Chris Grayling announces half price train tickets for teenagers and a third off fares for 26 to 30-year-olds with two new railcards, as season tickets for older people soar
- Transport Secretary Chris Grayling boasted last night that new railcards for teenagers and under-30s will cut fares for a ‘generation’
- Mr Grayling announced a new railcard for those aged 16 and 17 in a bid to take the sting out of the backlash against fare increases
- This will extend half-price child fares to up to 1.2million teenagers, saving hundreds of pounds a year for families
Millions more young rail passengers will benefit from cheaper fares as prices soar for older travellers.
Transport Secretary Chris Grayling boasted last night that new railcards for teenagers and under-30s will cut fares for a ‘generation’.
But commuters will stage demonstrations at stations across the UK today in protest at surging season ticket costs.
Last night one campaign group said cheaper travel for younger passengers was ‘no substitute for fundamental reform’ of rail fares which should benefit all.
Chris Grayling (pictured) announced a new railcard for those aged 16 and 17 in a bid to take the sting out of the backlash against fare increases
Mr Grayling announced a new railcard for those aged 16 and 17 in a bid to take the sting out of the backlash against fare increases. This will extend half-price child fares to up to 1.2million teenagers, saving hundreds of pounds a year for families.
It will guarantee 50 per cent off most fares, including peak, off-peak, super off-peak and advanced tickets, as well as travelcards.
The scheme will be launched in September to coincide with the new academic year.
A new national railcard for those aged between 26 and 30 will go on sale from midday today, offering up to 4.4million young adults a discount of a third on many rail journeys – although there are no discounts on season tickets.
Some 4million people already hold a ’16 to 25′ discount railcard, and the two new railcards mean that everyone under 30 now qualifies for discounted rail travel.
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Mr Grayling said: ‘The new ’16 and 17′ and ’26 to 30′ railcards will cut fares for a generation of travellers, ensuring more young people than ever will be able to travel on our railways for less.’
Ticket prices are rising by an average of 3.1 per cent from today, which will push up the cost of many season tickets by more than £100.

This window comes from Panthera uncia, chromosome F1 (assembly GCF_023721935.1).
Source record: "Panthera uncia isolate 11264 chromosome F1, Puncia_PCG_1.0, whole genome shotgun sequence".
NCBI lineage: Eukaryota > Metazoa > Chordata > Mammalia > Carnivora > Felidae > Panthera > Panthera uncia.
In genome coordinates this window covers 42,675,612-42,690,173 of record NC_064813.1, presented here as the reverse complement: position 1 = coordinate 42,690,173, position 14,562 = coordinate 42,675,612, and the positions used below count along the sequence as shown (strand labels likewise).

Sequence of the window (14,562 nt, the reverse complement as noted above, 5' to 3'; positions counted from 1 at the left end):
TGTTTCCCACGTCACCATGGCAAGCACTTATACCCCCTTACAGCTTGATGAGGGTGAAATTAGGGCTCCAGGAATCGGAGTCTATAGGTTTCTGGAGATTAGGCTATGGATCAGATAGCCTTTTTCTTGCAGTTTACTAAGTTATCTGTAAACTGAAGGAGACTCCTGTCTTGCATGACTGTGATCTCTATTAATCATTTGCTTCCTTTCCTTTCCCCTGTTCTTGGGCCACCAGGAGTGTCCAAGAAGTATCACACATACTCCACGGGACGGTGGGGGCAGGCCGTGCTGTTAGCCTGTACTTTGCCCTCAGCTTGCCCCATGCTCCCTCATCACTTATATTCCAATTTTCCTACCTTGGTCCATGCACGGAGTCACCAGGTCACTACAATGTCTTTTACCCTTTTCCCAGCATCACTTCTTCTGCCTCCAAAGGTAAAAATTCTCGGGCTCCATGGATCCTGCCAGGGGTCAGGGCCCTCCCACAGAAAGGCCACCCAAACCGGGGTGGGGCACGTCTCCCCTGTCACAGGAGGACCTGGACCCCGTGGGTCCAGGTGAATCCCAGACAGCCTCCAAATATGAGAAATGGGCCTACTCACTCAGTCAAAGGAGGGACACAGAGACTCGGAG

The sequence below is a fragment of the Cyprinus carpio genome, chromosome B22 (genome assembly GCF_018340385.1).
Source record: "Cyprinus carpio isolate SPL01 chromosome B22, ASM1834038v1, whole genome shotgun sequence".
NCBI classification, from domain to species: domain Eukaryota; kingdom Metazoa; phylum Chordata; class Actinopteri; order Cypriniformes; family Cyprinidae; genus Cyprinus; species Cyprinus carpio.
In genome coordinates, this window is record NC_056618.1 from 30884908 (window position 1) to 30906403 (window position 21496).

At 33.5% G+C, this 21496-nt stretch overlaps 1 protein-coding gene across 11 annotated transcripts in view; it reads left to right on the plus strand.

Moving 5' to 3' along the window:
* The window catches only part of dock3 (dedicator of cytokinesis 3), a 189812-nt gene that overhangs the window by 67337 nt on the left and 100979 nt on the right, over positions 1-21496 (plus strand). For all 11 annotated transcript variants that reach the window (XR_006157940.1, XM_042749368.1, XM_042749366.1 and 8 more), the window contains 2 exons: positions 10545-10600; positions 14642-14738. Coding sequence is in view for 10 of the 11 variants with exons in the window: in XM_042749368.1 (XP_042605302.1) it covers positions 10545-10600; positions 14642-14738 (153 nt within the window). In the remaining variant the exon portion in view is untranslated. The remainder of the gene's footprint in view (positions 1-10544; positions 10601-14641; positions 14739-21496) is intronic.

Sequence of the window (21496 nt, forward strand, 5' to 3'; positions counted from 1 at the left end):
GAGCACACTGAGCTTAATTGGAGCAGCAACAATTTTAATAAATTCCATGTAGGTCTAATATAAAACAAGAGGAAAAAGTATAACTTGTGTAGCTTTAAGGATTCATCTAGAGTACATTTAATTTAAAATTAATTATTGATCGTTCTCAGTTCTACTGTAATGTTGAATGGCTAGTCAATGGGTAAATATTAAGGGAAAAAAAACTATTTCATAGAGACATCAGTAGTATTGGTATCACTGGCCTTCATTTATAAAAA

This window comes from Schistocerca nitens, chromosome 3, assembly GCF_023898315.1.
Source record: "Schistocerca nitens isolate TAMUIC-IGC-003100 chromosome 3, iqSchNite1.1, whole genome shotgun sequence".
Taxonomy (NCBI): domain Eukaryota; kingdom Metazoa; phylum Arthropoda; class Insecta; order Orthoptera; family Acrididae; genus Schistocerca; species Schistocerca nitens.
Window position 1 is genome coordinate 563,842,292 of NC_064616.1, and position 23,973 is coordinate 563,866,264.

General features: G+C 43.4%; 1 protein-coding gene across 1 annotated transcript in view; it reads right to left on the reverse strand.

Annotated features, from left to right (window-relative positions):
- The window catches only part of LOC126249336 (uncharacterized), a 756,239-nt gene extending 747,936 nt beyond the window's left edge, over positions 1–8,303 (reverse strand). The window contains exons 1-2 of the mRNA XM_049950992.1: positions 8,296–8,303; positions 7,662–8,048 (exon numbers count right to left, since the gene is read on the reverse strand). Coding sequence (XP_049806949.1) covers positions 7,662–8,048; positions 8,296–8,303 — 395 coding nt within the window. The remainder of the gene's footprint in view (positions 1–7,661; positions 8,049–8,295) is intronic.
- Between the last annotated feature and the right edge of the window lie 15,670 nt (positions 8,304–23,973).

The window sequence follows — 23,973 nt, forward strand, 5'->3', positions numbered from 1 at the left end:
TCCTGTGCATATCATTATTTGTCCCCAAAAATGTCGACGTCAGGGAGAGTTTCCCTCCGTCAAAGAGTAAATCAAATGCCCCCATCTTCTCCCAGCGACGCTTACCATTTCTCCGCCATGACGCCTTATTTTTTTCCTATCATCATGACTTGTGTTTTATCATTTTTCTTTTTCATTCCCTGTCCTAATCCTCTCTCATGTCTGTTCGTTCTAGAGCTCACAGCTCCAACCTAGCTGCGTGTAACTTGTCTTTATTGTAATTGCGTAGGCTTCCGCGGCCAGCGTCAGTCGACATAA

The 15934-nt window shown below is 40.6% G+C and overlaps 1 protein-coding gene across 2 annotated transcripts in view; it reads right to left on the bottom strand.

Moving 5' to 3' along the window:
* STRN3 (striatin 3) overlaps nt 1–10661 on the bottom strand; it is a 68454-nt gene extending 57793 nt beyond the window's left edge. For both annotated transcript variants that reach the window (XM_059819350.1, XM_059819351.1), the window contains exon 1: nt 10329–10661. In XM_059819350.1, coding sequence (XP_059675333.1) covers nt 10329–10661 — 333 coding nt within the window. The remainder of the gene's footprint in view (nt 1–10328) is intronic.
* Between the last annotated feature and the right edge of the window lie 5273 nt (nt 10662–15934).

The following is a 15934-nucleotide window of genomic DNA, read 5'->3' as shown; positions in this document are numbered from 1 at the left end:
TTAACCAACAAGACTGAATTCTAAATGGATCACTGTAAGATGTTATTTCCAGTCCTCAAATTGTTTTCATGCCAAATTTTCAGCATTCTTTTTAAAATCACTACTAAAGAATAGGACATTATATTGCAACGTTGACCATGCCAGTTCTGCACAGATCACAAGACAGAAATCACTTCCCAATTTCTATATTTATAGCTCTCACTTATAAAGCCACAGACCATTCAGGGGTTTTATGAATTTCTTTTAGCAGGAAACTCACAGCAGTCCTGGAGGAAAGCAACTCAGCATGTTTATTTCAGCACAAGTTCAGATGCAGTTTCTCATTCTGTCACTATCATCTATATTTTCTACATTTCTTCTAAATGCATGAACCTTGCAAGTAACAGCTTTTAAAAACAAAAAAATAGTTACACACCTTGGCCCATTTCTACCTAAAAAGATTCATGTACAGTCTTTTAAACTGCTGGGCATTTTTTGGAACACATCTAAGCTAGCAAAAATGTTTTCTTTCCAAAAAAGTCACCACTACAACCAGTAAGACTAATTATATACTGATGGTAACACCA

Fares have risen by 36 per cent since the Tories came to power in 2010 – almost three times as quickly as wages, a report has found.
Analysis of more than 180 routes by Labour suggests that commuters are now paying £2,980 for their annual season ticket on average, up £786 from 2010.
Labour MP Graham Stringer, a member of the Commons transport committee, said: ‘This new railcard is essentially a gimmick to divert attention away from the Government’s failure to run the railways effectively.
‘There is no help here for commuters who have seen rail fares go up and the service get worse.’
Transport Secretary Chris Grayling boasted last night that new railcards for teenagers and under-30s will cut fares for a ‘generation’
Darren Shirley, chief executive of the Campaign for Better Transport, said: ‘This is a positive move for a generation being priced off the railway.
However, rail fares having gone up following a dismal year of delays, cancellations and overcrowding will leave commuters wondering what they are paying for.
‘New railcards for some age groups is no substitute for the fundamental reform of rail fares that is needed for the benefit of all passengers.’ The Government has resisted pressure from Labour and commuter groups to freeze fares.
Instead of alleviating the pressure on all passengers the Government has focused its efforts on making rail travel more affordable for younger people, including teenagers within two years of being able to vote.
It marks an attempt to attract younger voters courted by Labour leader Jeremy Corbyn with the promise of a string of giveaways, including free university tuition, cancelling existing student debt and free bus travel for under-25s.
The railcards will be funded by rail operators. But the Rail Delivery Group, which represents rail companies and Network Rail, has insisted the schemes will not be subsidised by older passengers.
It said the railcards will in fact be ‘cost neutral’ because they will encourage youngsters to travel by train more frequently.
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